Some thoughts on Hydraulics

Last night I said the next thing I was going to do was explore ball joints, but as I was sat at a desk in work with no access to the physical parts or CAD software, I started thinking about hydraulics again and drew a quick sketch:

As I’ve mentioned, I think hydraulics have excellent potential. My only concern is that essentially the rocker bogie mechanism is inspired by NASA’s Mars rovers which employ a differential bar mechanism. Other methods I’ve seen use differential gears (and is the current method on the working prototype). I’ve never seen hydraulics being used for this purpose. Is this because it doesn’t work, or is it because nobody else has thought of it?

I know very little about hydraulics, much like all the other areas of this project ( 🙂 ), but I can imagine that there’s likely to be some lag in the system as oil is pumped around and it won’t be as responsive as a geared system. Mind you this might not necessarily be a bad thing as it could potentially have a dampening effect which reduces the wobble in the driver’s chair even more?

It’s definitely worth exploring because if it does work, it presents far more freedom to position parts and the only part which needs to travel through the main body of the wheelchair is a flexible hose which connects the hydraulic cylinders on each side. This in turn gives you greater freedom to position seats, motors and batteries and the like as you’re note having to accommodate gears or bars but instead a flexible hose.

I also imagine that a hydraulic system will incur far less wear-and-tear than a geared differential, and less impact than a ball-jointed differential bar mechanism.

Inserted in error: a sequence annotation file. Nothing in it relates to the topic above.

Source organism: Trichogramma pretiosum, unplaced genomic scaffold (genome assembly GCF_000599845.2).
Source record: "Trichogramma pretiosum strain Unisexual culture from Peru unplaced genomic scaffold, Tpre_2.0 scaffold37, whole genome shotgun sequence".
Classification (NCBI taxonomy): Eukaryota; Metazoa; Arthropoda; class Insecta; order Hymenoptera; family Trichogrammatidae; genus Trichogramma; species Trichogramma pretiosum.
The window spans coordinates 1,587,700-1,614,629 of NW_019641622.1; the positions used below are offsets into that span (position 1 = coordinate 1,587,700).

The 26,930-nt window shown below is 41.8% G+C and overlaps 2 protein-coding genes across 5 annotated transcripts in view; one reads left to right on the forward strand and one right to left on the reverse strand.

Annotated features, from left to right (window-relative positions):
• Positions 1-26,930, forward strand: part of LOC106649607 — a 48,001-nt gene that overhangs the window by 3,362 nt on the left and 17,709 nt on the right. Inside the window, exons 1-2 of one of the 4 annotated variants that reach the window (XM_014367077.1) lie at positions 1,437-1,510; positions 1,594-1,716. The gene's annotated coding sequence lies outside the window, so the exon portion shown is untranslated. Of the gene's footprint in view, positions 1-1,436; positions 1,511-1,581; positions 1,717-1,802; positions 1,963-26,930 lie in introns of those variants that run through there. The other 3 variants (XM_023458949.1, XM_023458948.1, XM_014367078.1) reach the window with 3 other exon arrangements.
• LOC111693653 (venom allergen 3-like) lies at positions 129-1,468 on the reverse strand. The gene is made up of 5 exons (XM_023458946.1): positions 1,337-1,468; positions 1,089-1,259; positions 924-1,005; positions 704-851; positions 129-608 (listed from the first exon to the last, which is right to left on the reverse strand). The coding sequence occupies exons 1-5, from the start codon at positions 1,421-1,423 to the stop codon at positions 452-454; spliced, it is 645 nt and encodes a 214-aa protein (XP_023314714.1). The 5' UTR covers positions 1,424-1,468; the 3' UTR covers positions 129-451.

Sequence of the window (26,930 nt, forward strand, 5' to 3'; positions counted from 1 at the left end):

There other potential uses for hydraulics too but not knowing enough about hydraulics, a linear actuator might be better suited…

When overcoming obstacles such as steps, the front wheels are pushed into the step and with the traction created with all six wheels, the front wheels “drive” up the step. The problem is that the front wheels don’t always get traction.

To overcome this, you could use hydraulics (or a linear actuator), or perhaps even just the drive from the middle wheels, to lift the front wheels off the ground before approaching the obstacle:

This would greatly increase the chances of overcoming an obstacle. Without having done any research though, I imagine this would mean having to add the wight and power of some kind of hydraulic controller. Linear actuators on the other hand are just driven by electric motors so could use the power of the batteries (and perhaps even the motors) already attached. it is possible though that if you cut power to all of the wheels, then just delivered power to the middle wheels that the front wheels would automatically lift off the ground.

Another benefit of being able to do this is that it gives you a shorter wheelbase making it possible to turn in more confined spaces. It does however look a little unbalanced with the front wheels off the ground but the lifting up the middle wheel retains balance whilst still giving a shorter wheelbase:

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